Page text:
Album review: Grace Has Come

Grace Has Come - Songs from the Book of Romans

Sovereign Grace Music have been putting out theologically rich and well-crafted songs for years in service to the church and congregational singing. I remember the first CD I listened to was “Come Weary Saints”, and thinking at the time, “a whole album on suffering well? Wow!”

Grace Has Come is their latest album, which I’ve enjoyed listening to on repeat for 2 weeks now. Here’s a collection of thoughts:

  • This is the second album based on a Bible book that I’ve come across this year (the other one being the Gospel Coalition’s one). I think this one gives a better overview of the main themes of the letter – I was able to finish the album thinking “yep, I got the main idea of Romans – grace has come to us through Christ”. Each song does well in unpacking or meditating on passages in Romans.
  • I’ve noticed that SGM’s “sound” has evolved from their earlier albums. It’s hard to generalise (and I’ll probably get it wrong to some degree), but when you compare say their Psalms CD with “Grace Has Come”, they’ve definitely got more of an alternative, blues and indie influence to their style than before (e.g. the bluesy “Glory Awaits” with Hendrix-sounding guitar, the Enya-sounding “Our Only Hope Is You“). Maybe it’s because they’re now in Louisville, KY – or maybe they’ve changed their roster of singers and songwriters slightly (e.g. no Mark Altrogge songs, new songs by Neil and Kate deGraide)?
  • Most congregationally accessible for me would be their title track “Grace and Peace” (though you’d perhaps find an alternative to the octave jump in the final vocals) and “The Gospel Was Promised“.

  • The words are top-notch as usual – the songs that made me think and praise God in response the most would be “Judge of the Secrets” (oh Lord, You’ve conquered my soul, now be its defence!) and the brave “It’s Your Grace” which tries to tackle the hard truths of predestination and God’s sovereignty in evangelism and how it’s something to rejoice and gratefully worship, not draw swords over. Have a listen:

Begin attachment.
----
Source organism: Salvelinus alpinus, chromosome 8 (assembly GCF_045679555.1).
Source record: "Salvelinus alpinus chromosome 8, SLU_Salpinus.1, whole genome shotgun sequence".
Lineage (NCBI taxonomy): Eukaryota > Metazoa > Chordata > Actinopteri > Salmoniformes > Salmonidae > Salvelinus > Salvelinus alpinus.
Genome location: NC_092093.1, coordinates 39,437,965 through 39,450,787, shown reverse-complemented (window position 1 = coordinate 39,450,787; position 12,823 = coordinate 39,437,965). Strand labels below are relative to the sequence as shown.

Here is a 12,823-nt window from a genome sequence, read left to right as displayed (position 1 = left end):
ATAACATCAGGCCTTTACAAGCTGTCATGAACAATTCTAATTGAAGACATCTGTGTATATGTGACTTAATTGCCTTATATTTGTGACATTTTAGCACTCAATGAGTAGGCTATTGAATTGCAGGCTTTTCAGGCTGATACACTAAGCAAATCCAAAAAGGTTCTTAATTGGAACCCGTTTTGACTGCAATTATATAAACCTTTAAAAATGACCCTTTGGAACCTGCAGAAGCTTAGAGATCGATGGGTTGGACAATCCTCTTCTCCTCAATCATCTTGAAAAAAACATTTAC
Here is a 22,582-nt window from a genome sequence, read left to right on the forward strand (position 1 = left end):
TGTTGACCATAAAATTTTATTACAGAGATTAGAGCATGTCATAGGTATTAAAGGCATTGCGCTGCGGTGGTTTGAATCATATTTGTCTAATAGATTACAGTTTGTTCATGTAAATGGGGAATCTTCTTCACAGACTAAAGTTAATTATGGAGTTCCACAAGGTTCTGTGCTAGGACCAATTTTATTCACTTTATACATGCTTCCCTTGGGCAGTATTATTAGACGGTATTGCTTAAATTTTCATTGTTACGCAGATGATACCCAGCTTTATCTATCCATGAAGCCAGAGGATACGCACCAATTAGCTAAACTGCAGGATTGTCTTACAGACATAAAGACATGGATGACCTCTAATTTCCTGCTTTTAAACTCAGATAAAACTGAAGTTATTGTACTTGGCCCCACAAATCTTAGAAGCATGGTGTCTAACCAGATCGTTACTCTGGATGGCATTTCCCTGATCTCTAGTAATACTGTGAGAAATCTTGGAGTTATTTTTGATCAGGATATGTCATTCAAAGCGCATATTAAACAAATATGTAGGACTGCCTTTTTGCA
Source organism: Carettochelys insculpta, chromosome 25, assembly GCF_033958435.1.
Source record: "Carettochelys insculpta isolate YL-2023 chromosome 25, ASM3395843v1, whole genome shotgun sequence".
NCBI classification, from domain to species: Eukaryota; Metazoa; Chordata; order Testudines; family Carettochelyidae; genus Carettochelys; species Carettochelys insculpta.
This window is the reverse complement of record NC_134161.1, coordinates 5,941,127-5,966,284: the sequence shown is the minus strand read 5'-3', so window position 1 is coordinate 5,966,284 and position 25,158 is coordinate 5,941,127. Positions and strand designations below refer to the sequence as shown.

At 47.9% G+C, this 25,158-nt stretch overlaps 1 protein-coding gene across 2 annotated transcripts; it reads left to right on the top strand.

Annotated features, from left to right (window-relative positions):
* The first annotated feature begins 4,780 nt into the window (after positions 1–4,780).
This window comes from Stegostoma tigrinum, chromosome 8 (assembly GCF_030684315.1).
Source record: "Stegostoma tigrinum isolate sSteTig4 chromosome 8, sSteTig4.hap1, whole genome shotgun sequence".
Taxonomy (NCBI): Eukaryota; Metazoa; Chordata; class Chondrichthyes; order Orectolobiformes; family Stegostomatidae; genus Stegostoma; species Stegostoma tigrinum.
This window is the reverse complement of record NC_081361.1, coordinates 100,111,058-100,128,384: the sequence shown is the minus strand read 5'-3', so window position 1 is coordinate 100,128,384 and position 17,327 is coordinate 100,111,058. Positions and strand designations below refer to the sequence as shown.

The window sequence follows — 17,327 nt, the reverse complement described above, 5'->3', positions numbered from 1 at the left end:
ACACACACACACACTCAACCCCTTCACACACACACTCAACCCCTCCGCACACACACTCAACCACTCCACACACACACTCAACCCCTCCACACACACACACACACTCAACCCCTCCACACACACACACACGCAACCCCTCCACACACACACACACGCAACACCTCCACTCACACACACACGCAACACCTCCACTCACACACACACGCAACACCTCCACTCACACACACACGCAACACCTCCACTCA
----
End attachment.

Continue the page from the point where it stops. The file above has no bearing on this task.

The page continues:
Slightly unrelated, but one day I hope SGM will put out an album of their most popular songs, but record them in a way that’s transferable to small music teams (Emu Music’s Songs for Little Rooms is a good example of this). As I listen through this album I’m sometimes made aware that some of these songs wouldn’t be realistic for our musicians to grapple with.

Overall though I really appreciate this latest contribution to contemporary worship. I heard someone once say that Christians general sing and write songs about what’s really important to the normal Christian life (when was the last time you heard a song about eschatology?) SGM certainly have been trying to broaden what we would praise God about in this album – his election, his righteousness, our justification, etc. So I’m grateful for that!

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Note: Bob Kauflin has kindly offered all STAND conference attendees a discount off this album. Simply visit the Bandcamp page and enter the code standforthegospel for a 20% discount off the price. The code expires 31 August. You can also download one of the tracks, “Nothing In All The Earth” for free here.

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2 thoughts on “Album review: Grace Has Come

  1. Bob Kauflin

    William, thanks for the thoughtful review! We’re hoping to put out a number of videos with songs from Grace Has Come done in simple form. Also, next year we’ll be producing an album of our top 13-14 songs done in a way that we hope is more accessible. Thanks for the thoughts!

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